Prodigy President Ed Bennett and a team of about 10 executives are said to have raised enough to cut a deal valued at somewhere between $100 million and $250 million to take Prodigy off the hands of corporate parents IBM Corp. and Sears, Roebuck & Co.
The announcement comes at a pivotal time for the beleaguered online services company, which has struggled to remake itself during the past year under Mr. Bennett, a former Viacom executive.
Prodigy has fought a mostly uphill battle to rebrand, reprogram and remarket its proprietary service as a Web-based product called Prodigy Internet launching later this year. Last month, the company laid off 115 people, about 17% of its staff.
The Prodigy service has seen market share slip as rivals America Online, CompuServe and Microsoft Network have added new members and services such as CompuServe's family-oriented WOW! (see related story, Page 39).
America Online claims it will hit 6 million subscribers this month; CompuServe has about 5 million members; and 9-month-old Microsoft Network recently reached the 1 million mark.
Executives close to Prodigy say the service has membership of 1.4 million to 1.5 million households, although analysts have said the actual figure is as low as 700,000. Prodigy doesn't comment on subscriber levels.
Under Mr. Bennett's management, Prodigy began running award-winning TV and print ads last fall from Cliff Freeman & Partners, New York, to appeal to younger users. It also began cultivating ventures with multimedia music and entertainment producers, like SonicNet, to build original content on the Web.
Prodigy entered the international market last week, following CompuServe and AOL. Prodigy announced a major cooperative relationship with France's Club Internet, Italy's Italia On-Line and Germany's Uni-Online and Focus Online that could bring its Web brands "tens of thousands of eyeballs," said VP-Business Development David Friedensohn.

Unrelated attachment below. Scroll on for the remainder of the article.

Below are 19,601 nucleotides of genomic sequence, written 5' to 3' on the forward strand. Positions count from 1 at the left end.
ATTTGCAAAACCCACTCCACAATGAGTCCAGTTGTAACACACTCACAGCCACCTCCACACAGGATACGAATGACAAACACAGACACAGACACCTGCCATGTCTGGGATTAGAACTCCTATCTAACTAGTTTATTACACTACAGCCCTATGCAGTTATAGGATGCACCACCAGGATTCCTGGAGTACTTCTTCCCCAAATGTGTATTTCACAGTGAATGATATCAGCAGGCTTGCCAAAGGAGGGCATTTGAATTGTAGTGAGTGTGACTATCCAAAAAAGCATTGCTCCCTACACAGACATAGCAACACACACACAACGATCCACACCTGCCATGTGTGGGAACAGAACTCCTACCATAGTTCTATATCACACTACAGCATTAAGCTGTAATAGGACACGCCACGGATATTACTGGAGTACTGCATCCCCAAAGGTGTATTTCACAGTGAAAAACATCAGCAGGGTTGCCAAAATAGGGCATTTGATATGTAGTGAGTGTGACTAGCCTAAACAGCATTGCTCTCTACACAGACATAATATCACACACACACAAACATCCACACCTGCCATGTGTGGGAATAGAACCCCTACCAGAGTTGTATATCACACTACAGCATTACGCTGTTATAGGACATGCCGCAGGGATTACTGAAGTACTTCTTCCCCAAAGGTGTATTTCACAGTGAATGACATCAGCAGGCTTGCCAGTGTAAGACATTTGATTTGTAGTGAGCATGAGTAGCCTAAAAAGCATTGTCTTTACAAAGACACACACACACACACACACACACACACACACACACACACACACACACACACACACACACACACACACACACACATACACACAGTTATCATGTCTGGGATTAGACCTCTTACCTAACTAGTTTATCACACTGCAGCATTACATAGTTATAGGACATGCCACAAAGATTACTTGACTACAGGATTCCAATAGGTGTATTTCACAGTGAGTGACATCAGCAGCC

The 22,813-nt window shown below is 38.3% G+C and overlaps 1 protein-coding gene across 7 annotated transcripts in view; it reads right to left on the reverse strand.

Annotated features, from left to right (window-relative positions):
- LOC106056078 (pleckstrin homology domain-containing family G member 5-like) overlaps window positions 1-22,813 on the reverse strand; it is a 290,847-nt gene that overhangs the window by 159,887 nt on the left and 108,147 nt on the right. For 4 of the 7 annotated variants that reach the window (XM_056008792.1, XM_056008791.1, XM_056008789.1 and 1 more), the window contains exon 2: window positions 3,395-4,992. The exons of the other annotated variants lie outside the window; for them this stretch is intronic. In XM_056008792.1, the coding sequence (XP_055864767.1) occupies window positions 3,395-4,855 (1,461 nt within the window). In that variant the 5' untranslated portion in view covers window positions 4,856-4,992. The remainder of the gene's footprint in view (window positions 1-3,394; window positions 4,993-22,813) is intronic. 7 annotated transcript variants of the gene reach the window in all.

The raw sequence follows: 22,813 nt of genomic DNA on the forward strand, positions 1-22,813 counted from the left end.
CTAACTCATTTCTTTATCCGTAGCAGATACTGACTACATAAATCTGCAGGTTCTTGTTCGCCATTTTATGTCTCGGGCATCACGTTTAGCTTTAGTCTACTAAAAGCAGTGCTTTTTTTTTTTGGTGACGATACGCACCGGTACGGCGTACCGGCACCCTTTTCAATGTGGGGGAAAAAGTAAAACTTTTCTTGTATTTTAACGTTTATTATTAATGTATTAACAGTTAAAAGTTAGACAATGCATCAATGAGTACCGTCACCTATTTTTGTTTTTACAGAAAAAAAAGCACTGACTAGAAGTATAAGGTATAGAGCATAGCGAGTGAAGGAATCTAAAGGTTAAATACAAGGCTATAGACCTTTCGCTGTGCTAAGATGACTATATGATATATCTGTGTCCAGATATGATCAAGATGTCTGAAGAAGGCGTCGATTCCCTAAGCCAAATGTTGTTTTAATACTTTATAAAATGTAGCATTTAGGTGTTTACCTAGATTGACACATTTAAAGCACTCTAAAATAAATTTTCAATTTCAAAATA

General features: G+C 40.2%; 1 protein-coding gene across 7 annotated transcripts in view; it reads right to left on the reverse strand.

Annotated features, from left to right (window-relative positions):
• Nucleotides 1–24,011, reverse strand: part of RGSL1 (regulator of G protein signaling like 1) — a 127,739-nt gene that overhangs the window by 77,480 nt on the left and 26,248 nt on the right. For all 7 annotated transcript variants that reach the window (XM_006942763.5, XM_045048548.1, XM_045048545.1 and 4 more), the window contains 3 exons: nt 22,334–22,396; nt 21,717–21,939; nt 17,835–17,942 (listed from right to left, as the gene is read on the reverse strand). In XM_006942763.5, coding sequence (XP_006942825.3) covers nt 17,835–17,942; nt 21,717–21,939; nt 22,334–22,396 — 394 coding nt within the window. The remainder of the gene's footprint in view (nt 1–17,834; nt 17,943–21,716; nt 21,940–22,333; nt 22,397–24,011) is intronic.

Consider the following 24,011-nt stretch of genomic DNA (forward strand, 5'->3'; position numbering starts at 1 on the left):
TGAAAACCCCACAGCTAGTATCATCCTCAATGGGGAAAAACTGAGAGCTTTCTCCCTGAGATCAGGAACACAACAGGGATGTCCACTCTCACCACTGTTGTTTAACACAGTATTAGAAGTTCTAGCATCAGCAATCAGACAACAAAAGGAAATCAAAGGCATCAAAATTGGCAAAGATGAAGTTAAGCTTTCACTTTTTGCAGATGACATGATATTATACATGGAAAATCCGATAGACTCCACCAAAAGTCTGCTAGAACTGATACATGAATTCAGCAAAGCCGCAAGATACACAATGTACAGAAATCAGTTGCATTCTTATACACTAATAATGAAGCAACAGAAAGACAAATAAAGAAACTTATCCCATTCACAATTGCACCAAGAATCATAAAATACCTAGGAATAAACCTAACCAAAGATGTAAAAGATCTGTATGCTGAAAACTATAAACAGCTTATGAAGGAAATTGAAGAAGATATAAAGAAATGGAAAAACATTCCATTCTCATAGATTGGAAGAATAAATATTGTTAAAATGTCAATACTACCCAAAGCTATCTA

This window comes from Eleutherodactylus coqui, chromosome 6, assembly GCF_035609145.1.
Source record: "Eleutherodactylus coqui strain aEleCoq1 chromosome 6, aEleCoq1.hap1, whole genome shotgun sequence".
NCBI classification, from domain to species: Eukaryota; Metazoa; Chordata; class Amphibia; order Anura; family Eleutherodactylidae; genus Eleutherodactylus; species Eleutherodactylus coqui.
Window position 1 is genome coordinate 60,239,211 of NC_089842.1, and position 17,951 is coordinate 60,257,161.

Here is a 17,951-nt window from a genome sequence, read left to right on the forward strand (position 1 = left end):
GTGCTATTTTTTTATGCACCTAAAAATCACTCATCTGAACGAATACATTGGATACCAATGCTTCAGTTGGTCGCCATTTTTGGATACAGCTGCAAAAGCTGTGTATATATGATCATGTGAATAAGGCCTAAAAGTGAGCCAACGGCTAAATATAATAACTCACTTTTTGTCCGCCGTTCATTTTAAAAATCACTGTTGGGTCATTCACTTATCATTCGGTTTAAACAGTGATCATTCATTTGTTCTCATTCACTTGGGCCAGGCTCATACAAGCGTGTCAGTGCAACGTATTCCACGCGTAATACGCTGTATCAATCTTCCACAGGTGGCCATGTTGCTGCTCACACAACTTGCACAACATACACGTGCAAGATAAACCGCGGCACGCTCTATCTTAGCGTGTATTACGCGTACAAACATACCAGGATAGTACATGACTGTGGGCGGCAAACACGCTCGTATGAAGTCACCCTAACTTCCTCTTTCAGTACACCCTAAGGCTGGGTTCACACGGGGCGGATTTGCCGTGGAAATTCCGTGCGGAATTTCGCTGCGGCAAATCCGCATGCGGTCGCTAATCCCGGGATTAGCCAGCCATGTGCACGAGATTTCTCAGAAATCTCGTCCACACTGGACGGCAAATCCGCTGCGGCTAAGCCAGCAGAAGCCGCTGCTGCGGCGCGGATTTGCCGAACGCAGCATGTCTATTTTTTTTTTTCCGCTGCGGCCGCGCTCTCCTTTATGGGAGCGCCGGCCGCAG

After the buyout, Prodigy could spin off select parts of the company. One unit that could be broken off, and possibly sold to employees, is the nine-person classified advertising group, which has developed technologies used by the Web sites of Times Mirror Co.'s Newsday and Hearst Corp.'s The Houston Chronicle.
"We are looking to make that happen in the next 35 to 40 days," said Tony Witek, product manager for the classified division, who would be president-CEO of an independent company.
"We're going to take a long, hard look at where we can create value to please the shareholders," said Prodigy's Mr. Friedensohn. "Under earlier management, there was a complete disconnect between earning profits for your investor and the way the company ran."
NO COMMENT FROM IBM, SEARS
IBM and Sears declined to comment at press time on terms of the buyout. The joint venture was formed in 1984 with CBS as a third partner. Over the years, IBM and Sears have invested more than $1 billion in Prodigy.
"They're not happy with the way Bennett is handling it. From their perspective, they'd rather it be shut down," said an online industry executive close to Sears. "It was a neat little experiment in the days of diversification."
Contributing: Debra Aho Williamson.